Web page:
Nobel Prize Recipient. Samuel Beckett, an Irish-born author, received world-wide acclaim after being awarded the 1969 Nobel Prize in Literature. According to the Nobel Prize committee, he received this coveted award "for his writing, which - in new forms for the novel and drama - in the destitution of modern man acquires its elevation." He did not submit a biography to the Nobel Prize committee, did not accept the award personally, nor did he submit an acceptance speech to be read. He authored four novels, two dramas, a collection of short stories, essays, and art criticism. During an intensely creative period in the late 1940s. he settled in France and wrote in both French and English. The trauma of near starvation, insecurity, and exile, which he experienced during World War II, greatly impacted his writings. His most famous piece was a 1952 drama with dark humor, "Waiting for Godot." By 1953, he translated the drama from French to English. The play ran for 400 performances, enjoyed critical praises and since it was an untraditional bleak plot, it was called "Theater of the Absurd." Born Samuel Barclay Beckett, his father, a French Huguenot, was in the construction business and his mother a nurse. After attending local schools, he graduated in 1927 with a B.A. degree from Trinity College in Dublin. While in college, he had periods of depression, staying in bed all day. He studied under Irish author James Joyce, learning to push the boundaries in avant-garde literature. After traveling to Paris, he was an English reader at École Normale Supérieure from 1928 to 1929. In 1930 he accepted a position as a French reader at Trinity College, and had his debut publication of "Whoroscope : Poem on Time." In 1937 he moved to Paris, living in France most of his adulthood. He was stabbed during an altercation in the Paris nightlife. While in the hospital recuperating, he met a Parisian piano student, Suzanne Dechevaux-Dumesnuil, who became his agent and eventually, his wife. After France was occupied by Nazi Forces in World War II, he was allowed as an Irish citizen to remain in Paris as a citizen of a neutral country. He fought in the resistance movement until 1942 when members of his group were arrested by the Nazi Gestapo. At that point, he and his constant companion Suzanne Dechevaux-Dumesnuil fled in exile to the unoccupied zone in the south of France until the end of the war. He was awarded the Croix de Guerre and the Resistance medal for bravery while serving in the French resistance. After 1945, he prolifically wrote only in French. In this period his works included the plays of "Eleutheria" in 1947 and "Endgame" in 1957; novels were "Mercier et Camier" in 1947, "Malloy" and "Malone Dies" in 1951, and "The Unnamable" in 1953;" and two books of short stories, and a book of criticism. In the 1960s, he enjoyed his success and became a theater director. In 1961, he and Suzanne Dechevaux-Dumesnuil married. A commission from the BBC in 1956 led to offers to write for radio and cinema through the 1960s. He retired to his Paris apartment, staying away from the public, but had other artists and writers as guests in his home. In the 1970s he resumed writing for his English-speaking audience. His two-act play, "Happy Day" was first performed September of 1952 in New York City, with English critics ranking it "as one of the 40 best plays of all time." By the late 1980s, his health was declining, thus he was admitted to a long-term nursing facility. While there, he continued to write and enjoyed visits from his long-time friends. He wrote his 1988 poem "What is the Word." In 1989 he published in English a collection of short stories, "Nohow On." His wife died in July of 1989 and his death was the following December in a hospital with respiratory failure. Posthumously in 1990, his last piece "As the Story Was Told: Uncollected and Late Prose" was published. Besides the Nobel Prize, he was elected in 1984 Saoi of Aosdana, the highest award in Irish literature; received the Off-Broadway Theater Award for "Endgame" in 1958, "Krapp's Last Tape in 1960, "Happy Days" in 1962, and "Play" in 1964; elected in 1969 as a Foreign Honorary Member of the American Academy of Arts and Sciences; co-shared the 1961 International Publishers' Formentor Prize; received an honorary degree from Trinity College in 1959; and an English Heritage Blue Plaque was mounted on his 1934 residence.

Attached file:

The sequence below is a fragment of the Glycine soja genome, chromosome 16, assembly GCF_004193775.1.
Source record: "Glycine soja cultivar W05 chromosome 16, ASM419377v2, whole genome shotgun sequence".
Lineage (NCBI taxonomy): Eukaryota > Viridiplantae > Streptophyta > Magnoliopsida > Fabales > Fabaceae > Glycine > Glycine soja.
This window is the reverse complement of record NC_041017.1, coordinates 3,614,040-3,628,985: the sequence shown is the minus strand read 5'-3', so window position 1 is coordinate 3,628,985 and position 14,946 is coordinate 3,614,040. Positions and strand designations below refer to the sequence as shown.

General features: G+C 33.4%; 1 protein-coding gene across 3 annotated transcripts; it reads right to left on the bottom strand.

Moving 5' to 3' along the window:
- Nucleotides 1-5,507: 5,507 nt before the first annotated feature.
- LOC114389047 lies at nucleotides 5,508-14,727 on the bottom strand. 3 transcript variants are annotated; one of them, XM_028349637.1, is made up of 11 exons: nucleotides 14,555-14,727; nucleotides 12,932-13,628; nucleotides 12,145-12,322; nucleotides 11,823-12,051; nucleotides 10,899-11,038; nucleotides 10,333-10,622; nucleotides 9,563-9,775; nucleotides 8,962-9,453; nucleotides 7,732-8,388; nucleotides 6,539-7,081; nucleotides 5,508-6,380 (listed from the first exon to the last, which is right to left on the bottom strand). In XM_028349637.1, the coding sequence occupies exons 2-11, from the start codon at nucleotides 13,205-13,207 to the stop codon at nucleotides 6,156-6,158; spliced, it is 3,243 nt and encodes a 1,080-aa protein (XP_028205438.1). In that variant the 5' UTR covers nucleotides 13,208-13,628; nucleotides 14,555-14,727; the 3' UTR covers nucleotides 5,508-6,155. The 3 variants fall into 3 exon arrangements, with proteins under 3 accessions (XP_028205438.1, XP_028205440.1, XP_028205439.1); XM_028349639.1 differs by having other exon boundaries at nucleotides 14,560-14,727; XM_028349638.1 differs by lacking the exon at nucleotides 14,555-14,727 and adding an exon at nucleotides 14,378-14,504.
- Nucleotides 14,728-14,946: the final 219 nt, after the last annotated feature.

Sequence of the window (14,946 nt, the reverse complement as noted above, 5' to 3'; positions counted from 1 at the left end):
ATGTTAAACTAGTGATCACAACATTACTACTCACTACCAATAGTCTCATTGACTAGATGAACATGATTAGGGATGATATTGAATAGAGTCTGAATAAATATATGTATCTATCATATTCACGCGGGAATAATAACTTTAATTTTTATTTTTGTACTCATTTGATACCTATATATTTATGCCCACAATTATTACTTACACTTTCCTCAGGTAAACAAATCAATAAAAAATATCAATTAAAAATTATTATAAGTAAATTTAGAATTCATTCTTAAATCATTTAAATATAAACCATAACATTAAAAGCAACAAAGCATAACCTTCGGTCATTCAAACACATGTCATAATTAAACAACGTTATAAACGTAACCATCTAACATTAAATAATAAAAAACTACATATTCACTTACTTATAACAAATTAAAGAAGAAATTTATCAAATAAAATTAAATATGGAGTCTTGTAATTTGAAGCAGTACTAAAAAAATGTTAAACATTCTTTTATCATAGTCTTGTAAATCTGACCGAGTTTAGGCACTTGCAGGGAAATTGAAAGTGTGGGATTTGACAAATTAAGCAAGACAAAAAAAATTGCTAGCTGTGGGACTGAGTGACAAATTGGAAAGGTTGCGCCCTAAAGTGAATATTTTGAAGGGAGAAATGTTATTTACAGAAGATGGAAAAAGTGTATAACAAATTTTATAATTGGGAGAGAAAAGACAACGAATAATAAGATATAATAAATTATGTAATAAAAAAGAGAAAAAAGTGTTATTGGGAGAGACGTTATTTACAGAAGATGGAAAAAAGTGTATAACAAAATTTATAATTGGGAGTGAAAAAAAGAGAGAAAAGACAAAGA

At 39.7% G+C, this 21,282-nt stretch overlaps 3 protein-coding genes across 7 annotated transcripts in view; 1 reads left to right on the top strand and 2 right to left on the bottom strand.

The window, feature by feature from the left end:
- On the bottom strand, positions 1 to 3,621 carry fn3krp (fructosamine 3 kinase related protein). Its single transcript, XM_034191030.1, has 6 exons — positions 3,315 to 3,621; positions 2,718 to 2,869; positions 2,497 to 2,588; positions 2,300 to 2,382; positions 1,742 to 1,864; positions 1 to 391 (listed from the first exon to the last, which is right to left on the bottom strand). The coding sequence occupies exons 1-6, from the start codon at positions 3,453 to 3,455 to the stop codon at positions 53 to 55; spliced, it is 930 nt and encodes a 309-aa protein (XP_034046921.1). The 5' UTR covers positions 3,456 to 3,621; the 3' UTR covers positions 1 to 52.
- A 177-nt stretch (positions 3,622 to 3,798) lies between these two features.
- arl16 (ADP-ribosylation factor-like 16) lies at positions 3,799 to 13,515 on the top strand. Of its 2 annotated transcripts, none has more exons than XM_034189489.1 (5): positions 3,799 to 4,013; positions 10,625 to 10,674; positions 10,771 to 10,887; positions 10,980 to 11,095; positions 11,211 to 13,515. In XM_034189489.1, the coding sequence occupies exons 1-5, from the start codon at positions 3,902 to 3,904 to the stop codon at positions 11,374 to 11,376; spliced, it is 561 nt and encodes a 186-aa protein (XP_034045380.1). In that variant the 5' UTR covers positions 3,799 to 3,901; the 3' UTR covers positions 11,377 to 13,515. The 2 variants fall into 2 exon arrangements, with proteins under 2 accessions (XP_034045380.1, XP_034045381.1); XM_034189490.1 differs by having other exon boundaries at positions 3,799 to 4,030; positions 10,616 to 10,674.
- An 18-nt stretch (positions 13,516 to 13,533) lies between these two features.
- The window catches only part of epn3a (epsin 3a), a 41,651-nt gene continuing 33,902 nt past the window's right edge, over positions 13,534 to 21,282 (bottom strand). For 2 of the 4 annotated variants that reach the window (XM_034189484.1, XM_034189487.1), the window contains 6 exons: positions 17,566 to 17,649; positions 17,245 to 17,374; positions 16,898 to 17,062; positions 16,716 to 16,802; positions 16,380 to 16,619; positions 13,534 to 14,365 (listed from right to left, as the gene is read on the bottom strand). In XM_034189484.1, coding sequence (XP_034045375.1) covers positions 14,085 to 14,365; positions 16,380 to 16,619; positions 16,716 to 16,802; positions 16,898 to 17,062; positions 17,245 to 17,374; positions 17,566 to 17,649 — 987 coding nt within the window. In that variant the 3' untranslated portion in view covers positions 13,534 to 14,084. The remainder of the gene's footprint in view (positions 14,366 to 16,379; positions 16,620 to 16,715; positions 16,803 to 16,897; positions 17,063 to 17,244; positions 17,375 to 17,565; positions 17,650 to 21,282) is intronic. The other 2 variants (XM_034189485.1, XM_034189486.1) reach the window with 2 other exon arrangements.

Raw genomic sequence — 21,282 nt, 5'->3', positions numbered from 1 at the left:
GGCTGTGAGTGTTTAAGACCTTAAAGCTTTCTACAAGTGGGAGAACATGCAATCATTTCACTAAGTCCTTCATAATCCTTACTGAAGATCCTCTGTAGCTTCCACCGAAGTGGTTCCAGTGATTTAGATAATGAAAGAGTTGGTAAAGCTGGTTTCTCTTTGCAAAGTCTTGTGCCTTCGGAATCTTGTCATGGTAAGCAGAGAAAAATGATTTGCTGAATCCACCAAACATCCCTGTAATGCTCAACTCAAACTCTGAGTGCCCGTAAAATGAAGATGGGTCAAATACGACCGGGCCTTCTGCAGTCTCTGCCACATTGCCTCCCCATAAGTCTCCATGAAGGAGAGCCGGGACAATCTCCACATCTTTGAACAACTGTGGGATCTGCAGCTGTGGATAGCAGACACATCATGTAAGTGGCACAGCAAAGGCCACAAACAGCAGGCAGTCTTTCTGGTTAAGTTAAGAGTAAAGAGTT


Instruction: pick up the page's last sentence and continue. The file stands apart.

Bio by: Linda Davis
Suzanne Georgette Anna Dechevaux-Dumesnil Beckett
1900–1989 (m. 1961)